The benefit in doing this is that you don't need to reserve memory repeating the same information every time a class with a virtual table is derived from. The downside is that you complicate the implementation (e.g. when calling a virtual method, the compiler now has to somehow figure out which one of the vptrs points to the table that tells it which method to call).

Regarding the second question, I 'm not sure what exactly you are asking. This code assumes that the vptr is the very first item in the memory layout of object of that class (which is practically true often, but a horrible hack since nowhere does it say that virtual methods are even implemented using a virtual table; there might not even be a vptr), fetches the second item from the table (which is a pointer to a member function of the class) and runs it.

Expect fireworks if even the slightest thing goes wrong (e.g.: there was no vptr, the vptr's structure is not what the person who wrote the code expected, a later version of the compiler decides to change how it stores the virtual table, the method pointed to has a different signature, etc etc etc).

Update (addressing the comments):

Let's say we have

class Child : Mom, Dad {};

class Mom : GrandMom1, GrandDad1 {};

class Dad : GrandMom2, GrandDad2 {};

In this case, Mom and Dad are the immediate base classes ("first-born", but the term is misleading).

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what does the para mean when it says "first borns" though? –  user195488 Jul 12 '11 at 14:25
from what i could make of the paragraph, i think first-born refers to the immediate parent classes, strangely; i was guessing the idea was they are the first-born in terms of what additional classes needed to be added on compiling. –  shelleybutterfly Jul 12 '11 at 14:28

If Derived inherits from Base, its vtable will extend Base's. Now, if it also inherits Base2, its vtable will not include Base2's - Base2's part will retain its vtable (updated with Derived virtual functions, if they override Base2's).

  Base members      Base2 members    Derived members
 |                |
 V                V
Derived + Base   Base2 vtable  

To make the second question easier to understand, and since I enjoy drawing with fixed width font... here's the memory layout of a. For a full explanation about that expression, see James Kanze's answer.

a:      | | |    A     |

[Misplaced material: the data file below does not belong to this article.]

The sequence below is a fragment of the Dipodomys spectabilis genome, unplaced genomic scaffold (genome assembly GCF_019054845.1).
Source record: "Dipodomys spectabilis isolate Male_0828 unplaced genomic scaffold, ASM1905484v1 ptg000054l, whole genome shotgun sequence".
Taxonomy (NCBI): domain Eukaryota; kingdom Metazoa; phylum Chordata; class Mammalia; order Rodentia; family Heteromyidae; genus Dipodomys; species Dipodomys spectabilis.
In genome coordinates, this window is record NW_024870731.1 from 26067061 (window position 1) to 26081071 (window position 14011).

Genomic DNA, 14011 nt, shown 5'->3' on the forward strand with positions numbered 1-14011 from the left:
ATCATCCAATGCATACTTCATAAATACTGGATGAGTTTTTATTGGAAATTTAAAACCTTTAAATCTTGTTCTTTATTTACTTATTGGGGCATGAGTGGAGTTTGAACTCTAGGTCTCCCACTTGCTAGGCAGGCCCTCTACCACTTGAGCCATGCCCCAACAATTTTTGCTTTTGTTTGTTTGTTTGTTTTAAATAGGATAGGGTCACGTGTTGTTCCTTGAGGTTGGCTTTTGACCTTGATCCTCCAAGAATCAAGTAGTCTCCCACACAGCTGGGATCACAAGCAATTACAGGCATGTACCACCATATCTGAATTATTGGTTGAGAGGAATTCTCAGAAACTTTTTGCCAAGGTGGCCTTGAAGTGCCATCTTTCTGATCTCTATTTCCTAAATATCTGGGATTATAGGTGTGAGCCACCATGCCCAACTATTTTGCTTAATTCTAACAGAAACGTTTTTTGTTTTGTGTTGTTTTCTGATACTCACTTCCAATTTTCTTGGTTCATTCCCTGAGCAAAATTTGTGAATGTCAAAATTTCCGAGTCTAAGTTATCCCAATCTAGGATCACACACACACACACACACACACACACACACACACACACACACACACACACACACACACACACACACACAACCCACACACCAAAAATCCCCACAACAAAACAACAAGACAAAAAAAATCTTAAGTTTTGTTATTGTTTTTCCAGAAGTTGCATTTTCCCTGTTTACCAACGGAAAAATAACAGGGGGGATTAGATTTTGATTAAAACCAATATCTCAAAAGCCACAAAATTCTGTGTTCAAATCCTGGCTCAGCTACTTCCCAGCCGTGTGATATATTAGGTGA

vtable: +---+
        | --+--> f2()
        | --+--> f3()


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don't you think your line casting &a to a void* will point you to the first element of the virtual table is wrong? , since &a will return address to its first elements which is which is pointer to void* (pointing to vtable) . see this : ideone.com/Dfnon. I'm so confused right now , please help with illustrated example Thanks –  Mr.Anubis Jul 12 '11 at 15:00
Casting &a to a void* will not change what it points to in memory; it will still point to the start of a. It's casting it to a void**, then dereferencing, which gets the vptr (if everything goes right, and all of the assumptions hold, and the compiler doesn't do funny optimizations, etc., etc.). –  James Kanze Jul 12 '11 at 15:27
@James : my mind is crying and i am unable to understand what you are saying , please give answer point to point which i can understand . tell me what is it , what intention to do it , what does it do exactly (void**)&a –  Mr.Anubis Jul 12 '11 at 15:49
@Mr.Anubis, @James Kanze, looking at it now, I don't know how that void* got there... I've scrapped that part of my answer, since James'es is better anyway. –  eran Jul 12 '11 at 15:50
@Mr.Anubis, I've added a drawing of a's memory layout. Hope this somewhat helps your mind stop crying... :-) –  eran Jul 12 '11 at 16:47

for question 1: i think the paragraph is just saying that the vtables aren't actually merged into one and stored in the memory allocation of the class that is multiply deriving; but that the vtables of the base classes beyond the first base classes are used by reference.

in other words; if you have Rose which derives from Flower which derives from Plant then Rose only incorporates Flower's vtable directly, but uses of Plant's vtable are done by calling them from Plant's vtable. )

for question 2: i am not so great at doing these in my head, i would have to just start breaking it down into manageable chunks to understand.

first i would tabify it like so:



Step 1:


we know (X)[0] = *X

let X = (void**)&a

X[0] = ((void**)&a)[0] = (void*)a

now replace:


Step 2:

(void**)((void*)(a)) = (void**)(void*)a = (void**)a


Step 3:

so it looks like we are left with a function pointer

(foo)((void**)a)[1] = (foo)((void*)(a+1))

or, what looks like a void* to function at position (a+1), of type foo...

i think that's at least close to right :) function pointers always give me problems. ;)

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please what does this line means (void**)(&a) –  Mr.Anubis Jul 12 '11 at 15:24
well, taken by itself, it means take the address of "a" and cast it to a pointer to void*... another way: "a" is being treated as if it holds a void*, so taking the address of a void* gives you a void**. –  shelleybutterfly Jul 12 '11 at 17:52
or: an int* is a pointer to int; an int** is a pointer to a pointer to int. "void" is special when used in a pointer type, void* is a pointer to an unspecified/unknown type. so, a void** is just a pointer to a pointer to some unknown type. so, from (void**)(&a) we can see that we're treating "a" as a pointer to some unknown type. if it helps: (void**)(&a) is equivalent to (void**)&a and also &((void*)a). –  shelleybutterfly Jul 12 '11 at 18:02